There is a chamber in de Young art museum beyond the Dali and the Monet, behind a hallway of Victorian thrones and relics from Teotihuacan. There is a golden doorway leading to an empty space — but nothing in this place attracts the flashing cameras of the city’s tourists. The first piece you see is a Frederic Edwin Church piece, “Rainy Season in the Tropics.” It’s an image that doesn’t leave you easily. An iridescent glamour shot of a lilac morning in a foreign paradise, the sheen of its mist sculpting rainbows that glow off the canvas.
I turn my attention to the glass woman in the center of the room. A woman of peace and prosperity, a mother and a daughter. I face my paradise of wild women in that painting and I am reminded that this paradise is long lost.
Nawal El Saadawi planted these wild seeds when I first tasted her tropical elixir on a lazy Sunday, with Woman At Point Zero propped on my knees and the moonlight resting on my face. She led me through Egypt’s prisons of pain and brothels of beasts. I witnessed daughters become women: their rape, their genital mutilation, their oppression. The way the corners of the mayor’s lip lift when new servant girls dance into his room and the way he breaks out in a smile when they limp out of it. The way women sell their bodies at a price or how they accept marriage as an alternative form of payment. All women are prostitutes of one kind or another.
Their objectification is justified by “religion.” The nation of Egypt and its sectors place God over emotion. They spill blood to blush their cheeks in the eyes of God. Faith is the mechanism that keeps children bound, men bowed and women silent. The ruling men use this rhetoric to distract the people from the cobra that is slowly coiling around them, crushing them as they pray.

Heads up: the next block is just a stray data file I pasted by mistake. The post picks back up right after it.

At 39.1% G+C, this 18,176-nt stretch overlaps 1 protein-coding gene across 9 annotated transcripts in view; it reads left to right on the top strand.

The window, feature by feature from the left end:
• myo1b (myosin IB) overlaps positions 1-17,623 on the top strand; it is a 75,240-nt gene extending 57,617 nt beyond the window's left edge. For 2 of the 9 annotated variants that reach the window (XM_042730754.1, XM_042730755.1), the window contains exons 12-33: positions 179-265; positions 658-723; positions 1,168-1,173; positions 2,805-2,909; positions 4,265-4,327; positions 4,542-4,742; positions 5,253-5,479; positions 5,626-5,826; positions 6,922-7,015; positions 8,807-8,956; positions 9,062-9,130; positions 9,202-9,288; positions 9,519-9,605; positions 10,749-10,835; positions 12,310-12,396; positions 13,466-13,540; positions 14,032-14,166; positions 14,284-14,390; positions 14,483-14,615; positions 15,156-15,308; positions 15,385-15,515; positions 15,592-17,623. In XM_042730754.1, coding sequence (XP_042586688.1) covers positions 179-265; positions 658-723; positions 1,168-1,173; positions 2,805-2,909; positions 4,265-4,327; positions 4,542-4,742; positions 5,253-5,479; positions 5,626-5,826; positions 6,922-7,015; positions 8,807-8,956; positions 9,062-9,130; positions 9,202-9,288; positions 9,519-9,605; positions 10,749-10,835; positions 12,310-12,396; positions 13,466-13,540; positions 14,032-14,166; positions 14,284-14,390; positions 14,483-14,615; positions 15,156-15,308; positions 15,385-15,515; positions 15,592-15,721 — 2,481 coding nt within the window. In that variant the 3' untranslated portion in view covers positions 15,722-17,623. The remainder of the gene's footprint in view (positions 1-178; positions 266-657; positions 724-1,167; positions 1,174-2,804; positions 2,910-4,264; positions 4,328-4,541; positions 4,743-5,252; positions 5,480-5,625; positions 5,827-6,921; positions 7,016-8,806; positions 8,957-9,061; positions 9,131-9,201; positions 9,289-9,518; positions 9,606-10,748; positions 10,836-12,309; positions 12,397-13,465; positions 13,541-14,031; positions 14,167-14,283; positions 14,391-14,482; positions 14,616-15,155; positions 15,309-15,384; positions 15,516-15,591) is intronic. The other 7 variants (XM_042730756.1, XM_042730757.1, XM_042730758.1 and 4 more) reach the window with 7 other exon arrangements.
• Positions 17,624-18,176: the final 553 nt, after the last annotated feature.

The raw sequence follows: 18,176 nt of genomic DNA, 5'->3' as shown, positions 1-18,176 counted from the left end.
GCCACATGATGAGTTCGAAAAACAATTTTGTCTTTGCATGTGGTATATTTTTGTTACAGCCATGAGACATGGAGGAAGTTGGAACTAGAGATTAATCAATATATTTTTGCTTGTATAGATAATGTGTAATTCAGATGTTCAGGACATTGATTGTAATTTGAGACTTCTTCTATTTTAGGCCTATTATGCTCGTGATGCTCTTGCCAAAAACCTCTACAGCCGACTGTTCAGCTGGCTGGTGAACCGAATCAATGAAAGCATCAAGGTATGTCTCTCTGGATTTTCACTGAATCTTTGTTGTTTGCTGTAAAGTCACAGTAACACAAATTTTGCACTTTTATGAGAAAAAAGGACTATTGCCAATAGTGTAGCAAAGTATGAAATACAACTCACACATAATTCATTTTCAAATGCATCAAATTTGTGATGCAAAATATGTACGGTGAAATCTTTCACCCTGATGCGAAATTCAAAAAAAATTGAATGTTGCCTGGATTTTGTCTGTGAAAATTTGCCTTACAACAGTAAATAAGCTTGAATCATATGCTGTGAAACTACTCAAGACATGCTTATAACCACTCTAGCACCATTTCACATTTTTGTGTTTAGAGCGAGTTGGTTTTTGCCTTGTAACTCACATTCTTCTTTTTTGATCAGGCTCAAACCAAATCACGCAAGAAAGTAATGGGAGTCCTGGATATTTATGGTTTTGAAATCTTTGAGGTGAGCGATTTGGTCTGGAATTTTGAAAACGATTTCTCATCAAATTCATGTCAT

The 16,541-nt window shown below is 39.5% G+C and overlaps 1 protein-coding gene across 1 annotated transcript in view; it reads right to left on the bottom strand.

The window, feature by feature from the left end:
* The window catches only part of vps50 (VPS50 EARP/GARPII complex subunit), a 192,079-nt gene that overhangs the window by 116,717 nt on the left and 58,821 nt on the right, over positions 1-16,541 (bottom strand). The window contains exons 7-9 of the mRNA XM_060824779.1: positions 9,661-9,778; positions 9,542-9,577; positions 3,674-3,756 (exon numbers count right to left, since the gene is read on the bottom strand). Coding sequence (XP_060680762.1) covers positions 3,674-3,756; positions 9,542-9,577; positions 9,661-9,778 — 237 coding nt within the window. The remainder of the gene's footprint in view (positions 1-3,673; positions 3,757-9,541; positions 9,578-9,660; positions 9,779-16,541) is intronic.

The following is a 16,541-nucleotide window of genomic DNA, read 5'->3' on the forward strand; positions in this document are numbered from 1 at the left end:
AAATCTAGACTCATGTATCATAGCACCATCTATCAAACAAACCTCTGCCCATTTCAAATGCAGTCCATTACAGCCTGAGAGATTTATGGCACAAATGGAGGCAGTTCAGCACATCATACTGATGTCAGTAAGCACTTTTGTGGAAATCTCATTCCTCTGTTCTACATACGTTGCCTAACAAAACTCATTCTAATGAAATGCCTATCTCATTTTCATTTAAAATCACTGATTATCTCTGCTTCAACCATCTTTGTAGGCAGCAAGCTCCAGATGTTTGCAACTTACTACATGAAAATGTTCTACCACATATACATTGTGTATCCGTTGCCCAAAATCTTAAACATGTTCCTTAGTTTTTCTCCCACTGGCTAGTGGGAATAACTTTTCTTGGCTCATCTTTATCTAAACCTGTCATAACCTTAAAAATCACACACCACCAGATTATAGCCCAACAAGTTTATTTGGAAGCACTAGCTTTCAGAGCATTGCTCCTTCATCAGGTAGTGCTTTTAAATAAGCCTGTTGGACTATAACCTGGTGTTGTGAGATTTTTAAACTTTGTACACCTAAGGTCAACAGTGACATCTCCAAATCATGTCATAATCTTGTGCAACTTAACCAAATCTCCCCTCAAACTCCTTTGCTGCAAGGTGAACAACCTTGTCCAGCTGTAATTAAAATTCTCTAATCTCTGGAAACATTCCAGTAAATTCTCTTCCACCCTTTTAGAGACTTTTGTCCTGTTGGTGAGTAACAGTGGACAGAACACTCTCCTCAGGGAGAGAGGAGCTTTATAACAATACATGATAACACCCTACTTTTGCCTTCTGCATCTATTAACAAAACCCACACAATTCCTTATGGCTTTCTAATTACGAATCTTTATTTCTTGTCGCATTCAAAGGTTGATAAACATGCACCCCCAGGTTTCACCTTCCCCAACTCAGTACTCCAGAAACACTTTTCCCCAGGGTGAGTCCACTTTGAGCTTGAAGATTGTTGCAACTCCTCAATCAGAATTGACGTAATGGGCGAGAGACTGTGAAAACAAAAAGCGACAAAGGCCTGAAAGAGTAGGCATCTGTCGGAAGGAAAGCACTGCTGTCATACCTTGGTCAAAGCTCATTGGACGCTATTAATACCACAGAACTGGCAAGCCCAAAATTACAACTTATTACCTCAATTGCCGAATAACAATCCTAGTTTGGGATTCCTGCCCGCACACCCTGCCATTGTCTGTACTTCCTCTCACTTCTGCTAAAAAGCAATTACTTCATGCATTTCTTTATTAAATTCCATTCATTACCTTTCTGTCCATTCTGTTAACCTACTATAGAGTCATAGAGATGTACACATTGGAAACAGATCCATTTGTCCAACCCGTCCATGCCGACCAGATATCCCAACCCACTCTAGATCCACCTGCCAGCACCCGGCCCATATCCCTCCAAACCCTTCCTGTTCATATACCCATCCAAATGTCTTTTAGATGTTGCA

Men, women and children are preyed on because of their faith. Unfortunately, women are more than willing to submit themselves to a higher power, making them beautiful little lambs circled by lions.
Faith is the acceptance of what we imagine to be true, but that which we can never prove. God is a perfect scapegoat, a perfect motivator. No one can prove he doesn’t exist and no one can question his intentions. These men whisper the word of God into their female victim’s ears while they pillage and destroy their innocence, their purity. They cut off their female pleasure and ostracize their joy. They use God to justify their own power, their own thrones.
The religious texts didn’t fall from heaven. We made them. In tumultuous times, we forge relics that transform our societies and unite us. Thus, our faith finds its origins in fabrication, a concept at the center of Saadawi’s spider web. Faith is a way to process the unprocessable. To answer questions we have not asked. To justify wars we have not waged. We believe, word for word, in metaphors and allegories of books that were written millennia ago.
Yet women cannot live life from under their veil anymore. Cannot bow to the phallic representation of Allah, watch their sisters die, or live as little broken girls. So, they burn themselves alive and from th
eir ashes, these lambs emerge as lions.
Nawal El Saadawi professed that she is a dangerous woman because she is “speaking the truth. And the truth is savage and dangerous.” I have seen what it means to suffer and I have felt what it means to be female. We are not at liberty to play dress-up anymore. As her characters raise their bloody fists in revolt, as Saadawi raises her pen, I raise my head because, like them, I am becoming a dangerous woman.
Anissa, 18, is from Union City, Calif., and attends Stanford University. She plans to be the first in her family to graduate from college. She has been a volunteer for Woof Animal Rescue and has helped clean coastal beaches.